Tom Mulcair: Well you know, you’re right, I was elected by the whole party and at an event in Edmonton there were delegates there who decided that they wanted to hold a leadership review. I’ve got a lot of options, Tom. As you know I’m an attorney with a lot of experience. I was also someone who taught in university and I’ve got a very long track record as a public administrator. I’m going to look at all those options, but in the meantime I’m going to take great pleasure and it’s going to be an honour for me to lead those 44 MPs every day when we stand up in the House of Commons when we look at big issues like what’s happening to First Nations children. We know a lot of Canadians realize there’s a better deal for them and they’re expecting us to carry through that fight. We’re the only ones standing up to him on these big issues.

Tom Clark: [Laughs] Alright, you’re still going at it. Good for you. Tom Mulcair thanks very much for joining us, I appreciate your time today.
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Tom Mulcair: Thank you, Tom all the best. Bye-bye.

Tom Clark: Well still to come, Plane Talk with former Prime Minister Paul Martin on why he’s become a champion of Aboriginal education.

But first, how the world’s migrant crisis is changing politics everywhere.


Tom Clark: Welcome back. Well by Tuesday of this coming week, the government will announce new refugee levels for next year. And given the battle of Mosul and the continuing carnage in Syria, the number of people seeking a new life in the west will only grow and with it, more pressure on western governments and their societies. Now, one consequence of that already has been the rise of nationalist right wing movements. Are we in for more of that? Well I recently sat down with Alexander Betts, an internationally acclaimed scholar on forced migration and international relations. Here’s that interview:

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Alexander Betts very good to have you here. Thanks so much for taking the time. Let’s start off with this. Are we at the precipice of a moment in human history where migration is going to overwhelm almost anything else that we do for the foreseeable future?

Alexander Betts: Well we have more displaced people around the world than any time since the Second World War, 65 million, and year on year it’s increasing. It’s increasing because of two main drivers: Increased a state of fragility in countries like Syria, Afghanistan, and Somalia, failing and collapsing so people want to leave, but secondly because of increased opportunities for mobility. There’s more opportunity technologically and in terms of geography for people to travel than there’s ever been. We also need to keep this in context. Overall, the number of migrants around the world is increasing. In 1970, it was about 70 million. Today it’s about 230 million. But as a proportion of overall global population the increase is actually very slight. What’s changing is the reasons why people are moving. More people are moving because of desperation.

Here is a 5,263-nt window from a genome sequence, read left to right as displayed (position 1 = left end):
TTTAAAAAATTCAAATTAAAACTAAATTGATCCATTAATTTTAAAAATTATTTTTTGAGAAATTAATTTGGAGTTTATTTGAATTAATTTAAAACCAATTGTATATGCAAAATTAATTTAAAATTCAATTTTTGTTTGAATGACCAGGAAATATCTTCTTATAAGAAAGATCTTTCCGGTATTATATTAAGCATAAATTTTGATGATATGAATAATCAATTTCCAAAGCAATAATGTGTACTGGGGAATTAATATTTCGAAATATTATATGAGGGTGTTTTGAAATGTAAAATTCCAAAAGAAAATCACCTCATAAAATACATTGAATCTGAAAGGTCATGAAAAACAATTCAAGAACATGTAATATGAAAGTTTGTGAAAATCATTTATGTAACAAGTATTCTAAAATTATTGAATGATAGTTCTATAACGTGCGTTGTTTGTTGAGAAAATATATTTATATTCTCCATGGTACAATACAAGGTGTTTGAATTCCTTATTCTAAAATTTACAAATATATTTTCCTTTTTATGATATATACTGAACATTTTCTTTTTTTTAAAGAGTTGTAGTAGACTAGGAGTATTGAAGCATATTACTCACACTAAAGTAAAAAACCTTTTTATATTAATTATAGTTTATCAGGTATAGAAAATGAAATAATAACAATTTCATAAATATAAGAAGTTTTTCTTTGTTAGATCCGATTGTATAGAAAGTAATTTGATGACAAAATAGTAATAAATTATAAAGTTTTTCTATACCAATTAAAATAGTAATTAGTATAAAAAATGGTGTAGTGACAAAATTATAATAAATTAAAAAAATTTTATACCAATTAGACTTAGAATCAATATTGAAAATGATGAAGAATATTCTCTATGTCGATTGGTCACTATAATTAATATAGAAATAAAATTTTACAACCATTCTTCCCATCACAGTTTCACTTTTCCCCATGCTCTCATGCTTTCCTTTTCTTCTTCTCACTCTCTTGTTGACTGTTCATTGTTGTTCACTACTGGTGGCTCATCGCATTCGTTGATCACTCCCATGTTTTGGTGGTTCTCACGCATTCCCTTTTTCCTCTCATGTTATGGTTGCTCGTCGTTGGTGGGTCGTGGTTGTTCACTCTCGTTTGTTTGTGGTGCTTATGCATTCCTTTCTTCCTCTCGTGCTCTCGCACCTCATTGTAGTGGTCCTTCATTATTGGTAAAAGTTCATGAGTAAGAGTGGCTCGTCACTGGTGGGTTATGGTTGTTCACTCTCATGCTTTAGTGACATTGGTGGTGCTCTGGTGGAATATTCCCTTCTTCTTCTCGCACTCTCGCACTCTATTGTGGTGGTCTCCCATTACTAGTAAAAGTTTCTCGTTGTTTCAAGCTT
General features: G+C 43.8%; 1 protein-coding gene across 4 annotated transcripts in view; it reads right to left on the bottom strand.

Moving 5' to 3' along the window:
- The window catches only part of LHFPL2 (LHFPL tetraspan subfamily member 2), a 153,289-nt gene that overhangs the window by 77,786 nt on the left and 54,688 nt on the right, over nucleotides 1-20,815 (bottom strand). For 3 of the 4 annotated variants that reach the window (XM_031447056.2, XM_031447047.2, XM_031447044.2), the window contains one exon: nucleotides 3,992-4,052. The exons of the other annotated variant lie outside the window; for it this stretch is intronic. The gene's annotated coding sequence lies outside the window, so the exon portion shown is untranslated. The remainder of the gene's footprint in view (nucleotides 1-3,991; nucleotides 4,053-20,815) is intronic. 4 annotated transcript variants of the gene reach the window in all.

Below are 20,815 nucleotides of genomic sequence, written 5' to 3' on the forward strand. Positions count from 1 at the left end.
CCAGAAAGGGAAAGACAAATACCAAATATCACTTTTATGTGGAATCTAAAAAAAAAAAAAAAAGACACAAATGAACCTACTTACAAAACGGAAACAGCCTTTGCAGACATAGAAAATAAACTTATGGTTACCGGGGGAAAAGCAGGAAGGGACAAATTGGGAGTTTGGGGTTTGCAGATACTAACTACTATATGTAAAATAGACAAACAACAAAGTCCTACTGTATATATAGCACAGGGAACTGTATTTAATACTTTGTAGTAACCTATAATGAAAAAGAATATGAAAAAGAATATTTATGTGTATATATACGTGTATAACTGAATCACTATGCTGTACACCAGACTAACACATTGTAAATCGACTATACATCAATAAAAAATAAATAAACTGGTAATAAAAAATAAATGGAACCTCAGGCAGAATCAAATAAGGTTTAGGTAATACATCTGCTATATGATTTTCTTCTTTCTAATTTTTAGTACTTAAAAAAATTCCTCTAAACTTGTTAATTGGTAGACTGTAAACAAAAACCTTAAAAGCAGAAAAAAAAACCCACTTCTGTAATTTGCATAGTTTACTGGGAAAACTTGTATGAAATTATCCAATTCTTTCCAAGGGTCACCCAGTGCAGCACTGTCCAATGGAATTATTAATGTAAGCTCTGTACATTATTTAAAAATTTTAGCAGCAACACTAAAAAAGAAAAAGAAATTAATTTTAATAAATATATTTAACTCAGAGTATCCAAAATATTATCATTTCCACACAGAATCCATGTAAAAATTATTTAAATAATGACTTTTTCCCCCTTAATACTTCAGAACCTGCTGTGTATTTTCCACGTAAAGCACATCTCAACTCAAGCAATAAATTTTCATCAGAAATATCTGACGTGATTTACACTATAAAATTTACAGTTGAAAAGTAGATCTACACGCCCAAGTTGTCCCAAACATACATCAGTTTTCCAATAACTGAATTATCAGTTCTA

Tom Clark: You’ve been very critical of the European Union and the way that it’s handled specifically the Syrian and North African migration. If what they have been doing is not right what should they be doing?

Alexander Betts: Last year Europe received an unprecedented number; a million refugees came to Europe. That’s a large number but it should have been manageable. It’s a Europe of 28 EU member states, but they didn’t cooperate with one another. Governments competed. They pushed the responsibility to other governments and so Germany ended up taking a huge number. This time last year in September, Angela Merkel said “Wir schaffen das. We will manage. We will cope.” And yet a year later she’s apologized for opening the door to huge numbers of Syrians. Politics in Europe have shifted to the right. We’ve seen the rise of the far Right AfD in Germany, Brexit in the U.K., a fascist contender for the presidency in Austria in ways that replicate dynamics we see in the United States and elsewhere around the world.